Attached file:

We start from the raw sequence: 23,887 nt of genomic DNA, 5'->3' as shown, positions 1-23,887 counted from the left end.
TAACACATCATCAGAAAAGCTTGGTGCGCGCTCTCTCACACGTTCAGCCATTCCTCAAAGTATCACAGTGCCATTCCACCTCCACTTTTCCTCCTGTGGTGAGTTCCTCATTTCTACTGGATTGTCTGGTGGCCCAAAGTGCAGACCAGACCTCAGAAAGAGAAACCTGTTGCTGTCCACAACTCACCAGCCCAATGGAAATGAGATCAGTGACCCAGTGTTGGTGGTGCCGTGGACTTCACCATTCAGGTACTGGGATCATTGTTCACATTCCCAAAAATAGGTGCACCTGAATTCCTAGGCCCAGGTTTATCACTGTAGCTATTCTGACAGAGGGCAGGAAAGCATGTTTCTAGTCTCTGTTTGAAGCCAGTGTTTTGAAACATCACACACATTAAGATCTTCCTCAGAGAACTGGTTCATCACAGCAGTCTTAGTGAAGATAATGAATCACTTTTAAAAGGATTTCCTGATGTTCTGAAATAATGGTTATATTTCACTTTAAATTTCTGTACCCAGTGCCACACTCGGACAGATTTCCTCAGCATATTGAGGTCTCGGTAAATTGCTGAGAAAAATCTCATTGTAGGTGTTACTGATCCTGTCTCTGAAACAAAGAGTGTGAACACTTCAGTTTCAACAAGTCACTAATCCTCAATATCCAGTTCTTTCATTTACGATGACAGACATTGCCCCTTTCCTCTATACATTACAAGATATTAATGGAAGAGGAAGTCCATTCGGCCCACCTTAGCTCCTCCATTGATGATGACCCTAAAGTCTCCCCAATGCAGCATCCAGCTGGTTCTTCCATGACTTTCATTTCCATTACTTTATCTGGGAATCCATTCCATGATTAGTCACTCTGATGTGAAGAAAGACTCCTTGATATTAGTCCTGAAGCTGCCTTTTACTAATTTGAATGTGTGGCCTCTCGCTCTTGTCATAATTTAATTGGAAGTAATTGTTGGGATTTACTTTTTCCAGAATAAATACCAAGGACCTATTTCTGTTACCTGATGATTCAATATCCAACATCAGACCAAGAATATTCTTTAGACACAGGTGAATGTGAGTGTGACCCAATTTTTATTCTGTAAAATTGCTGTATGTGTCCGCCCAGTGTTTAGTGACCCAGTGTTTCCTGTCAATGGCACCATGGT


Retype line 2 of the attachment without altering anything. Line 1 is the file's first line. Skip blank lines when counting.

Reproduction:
TAACACATCATCAGAAAAGCTTGGTGCGCGCTCTCTCACACGTTCAGCCATTCCTCAAAGTATCACAGTGCCATTCCACCTCCACTTTTCCTCCTGTGGTGAGTTCCTCATTTCTACTGGATTGTCTGGTGGCCCAAAGTGCAGACCAGACCTCAGAAAGAGAAACCTGTTGCTGTCCACAACTCACCAGCCCAATGGAAATGAGATCAGTGACCCAGTGTTGGTGGTGCCGTGGACTTCACCATTCAGGTACTGGGATCATTGTTCACATTCCCAAAAATAGGTGCACCTGAATTCCTAGGCCCAGGTTTATCACTGTAGCTATTCTGACAGAGGGCAGGAAAGCATGTTTCTAGTCTCTGTTTGAAGCCAGTGTTTTGAAACATCACACACATTAAGATCTTCCTCAGAGAACTGGTTCATCACAGCAGTCTTAGTGAAGATAATGAATCACTTTTAAAAGGATTTCCTGATGTTCTGAAATAATGGTTATATTTCACTTTAAATTTCTGTACCCAGTGCCACACTCGGACAGATTTCCTCAGCATATTGAGGTCTCGGTAAATTGCTGAGAAAAATCTCATTGTAGGTGTTACTGATCCTGTCTCTGAAACAAAGAGTGTGAACACTTCAGTTTCAACAAGTCACTAATCCTCAATATCCAGTTCTTTCATTTACGATGACAGACATTGCCCCTTTCCTCTATACATTACAAGATATTAATGGAAGAGGAAGTCCATTCGGCCCACCTTAGCTCCTCCATTGATGATGACCCTAAAGTCTCCCCAATGCAGCATCCAGCTGGTTCTTCCATGACTTTCATTTCCATTACTTTATCTGGGAATCCATTCCATGATTAGTCACTCTGATGTGAAGAAAGACTCCTTGATATTAGTCCTGAAGCTGCCTTTTACTAATTTGAATGTGTGGCCTCTCGCTCTTGTCATAATTTAATTGGAAGTAATTGTTGGGATTTACTTTTTCCAGAATAAATACCAAGGACCTATTTCTGTTACCTGATGATTCAATATCCAACATCAGACCAAGAATATTCTTTAGACACAGGTGAATGTGAGTGTGACCCAATTTTTATTCTGTAAAATTGCTGTATGTGTCCGCCCAGTGTTTAGTGACCCAGTGTTTCCTGTCAATGGCACCATGGT